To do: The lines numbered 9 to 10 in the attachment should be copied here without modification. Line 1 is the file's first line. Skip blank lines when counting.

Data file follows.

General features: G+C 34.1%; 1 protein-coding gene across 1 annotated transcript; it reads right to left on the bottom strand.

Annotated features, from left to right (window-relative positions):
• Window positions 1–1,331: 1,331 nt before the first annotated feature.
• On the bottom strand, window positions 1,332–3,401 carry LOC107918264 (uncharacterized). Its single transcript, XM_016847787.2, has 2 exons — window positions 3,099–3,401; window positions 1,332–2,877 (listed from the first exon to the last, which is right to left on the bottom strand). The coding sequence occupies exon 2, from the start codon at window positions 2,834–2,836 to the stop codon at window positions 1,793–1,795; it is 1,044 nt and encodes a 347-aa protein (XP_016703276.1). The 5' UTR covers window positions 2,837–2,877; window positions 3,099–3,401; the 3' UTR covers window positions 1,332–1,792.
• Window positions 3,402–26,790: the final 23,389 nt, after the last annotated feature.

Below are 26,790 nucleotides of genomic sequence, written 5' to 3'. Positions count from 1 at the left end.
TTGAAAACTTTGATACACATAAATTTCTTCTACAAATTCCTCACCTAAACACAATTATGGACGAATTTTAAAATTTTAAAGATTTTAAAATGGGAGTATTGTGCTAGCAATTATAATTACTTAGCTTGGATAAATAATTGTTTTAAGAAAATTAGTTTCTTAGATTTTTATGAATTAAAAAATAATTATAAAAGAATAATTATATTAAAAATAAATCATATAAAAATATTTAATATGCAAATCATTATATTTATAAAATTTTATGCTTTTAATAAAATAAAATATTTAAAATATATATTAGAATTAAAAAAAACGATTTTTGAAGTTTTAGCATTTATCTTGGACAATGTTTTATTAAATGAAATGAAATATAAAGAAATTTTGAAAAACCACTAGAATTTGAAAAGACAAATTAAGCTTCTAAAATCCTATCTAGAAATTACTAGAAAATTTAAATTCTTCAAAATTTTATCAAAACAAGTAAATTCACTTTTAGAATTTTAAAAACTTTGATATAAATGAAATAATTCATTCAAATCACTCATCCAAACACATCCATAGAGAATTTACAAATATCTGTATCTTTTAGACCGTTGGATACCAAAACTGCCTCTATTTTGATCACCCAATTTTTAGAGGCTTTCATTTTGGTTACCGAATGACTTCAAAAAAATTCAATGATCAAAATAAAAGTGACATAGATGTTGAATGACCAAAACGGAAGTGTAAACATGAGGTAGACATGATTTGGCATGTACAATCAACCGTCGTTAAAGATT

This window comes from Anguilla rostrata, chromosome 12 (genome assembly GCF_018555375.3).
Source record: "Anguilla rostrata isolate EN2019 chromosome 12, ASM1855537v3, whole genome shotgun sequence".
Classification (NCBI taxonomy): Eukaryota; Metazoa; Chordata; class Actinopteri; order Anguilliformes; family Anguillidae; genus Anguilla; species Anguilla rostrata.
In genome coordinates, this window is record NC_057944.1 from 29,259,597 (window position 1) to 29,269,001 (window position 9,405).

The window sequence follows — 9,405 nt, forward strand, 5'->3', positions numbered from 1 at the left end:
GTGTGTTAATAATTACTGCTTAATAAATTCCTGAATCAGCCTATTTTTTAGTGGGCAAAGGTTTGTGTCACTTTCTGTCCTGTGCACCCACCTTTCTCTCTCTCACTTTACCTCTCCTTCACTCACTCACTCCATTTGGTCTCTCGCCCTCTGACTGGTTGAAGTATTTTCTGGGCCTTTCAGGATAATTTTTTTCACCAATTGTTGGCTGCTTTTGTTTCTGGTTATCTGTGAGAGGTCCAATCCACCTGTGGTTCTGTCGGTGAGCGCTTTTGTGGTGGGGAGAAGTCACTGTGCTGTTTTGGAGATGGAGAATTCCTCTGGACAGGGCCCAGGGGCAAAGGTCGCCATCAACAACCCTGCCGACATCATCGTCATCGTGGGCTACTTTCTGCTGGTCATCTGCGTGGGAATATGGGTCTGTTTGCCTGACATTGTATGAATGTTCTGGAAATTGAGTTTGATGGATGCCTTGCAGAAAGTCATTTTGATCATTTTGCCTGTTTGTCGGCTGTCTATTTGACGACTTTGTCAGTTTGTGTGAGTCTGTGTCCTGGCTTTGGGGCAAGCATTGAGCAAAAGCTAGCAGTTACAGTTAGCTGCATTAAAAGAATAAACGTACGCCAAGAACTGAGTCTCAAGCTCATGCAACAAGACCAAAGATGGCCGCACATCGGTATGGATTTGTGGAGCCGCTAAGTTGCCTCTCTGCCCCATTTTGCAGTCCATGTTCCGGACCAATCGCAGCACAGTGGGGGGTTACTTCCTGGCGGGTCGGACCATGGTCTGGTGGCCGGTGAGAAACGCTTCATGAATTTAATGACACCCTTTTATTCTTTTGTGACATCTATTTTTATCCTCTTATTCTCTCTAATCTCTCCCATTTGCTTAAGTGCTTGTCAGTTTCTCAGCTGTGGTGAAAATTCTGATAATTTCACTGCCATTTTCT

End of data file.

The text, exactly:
Source record: "Anguilla rostrata isolate EN2019 chromosome 12, ASM1855537v3, whole genome shotgun sequence".
Classification (NCBI taxonomy): Eukaryota; Metazoa; Chordata; class Actinopteri; order Anguilliformes; family Anguillidae; genus Anguilla; species Anguilla rostrata.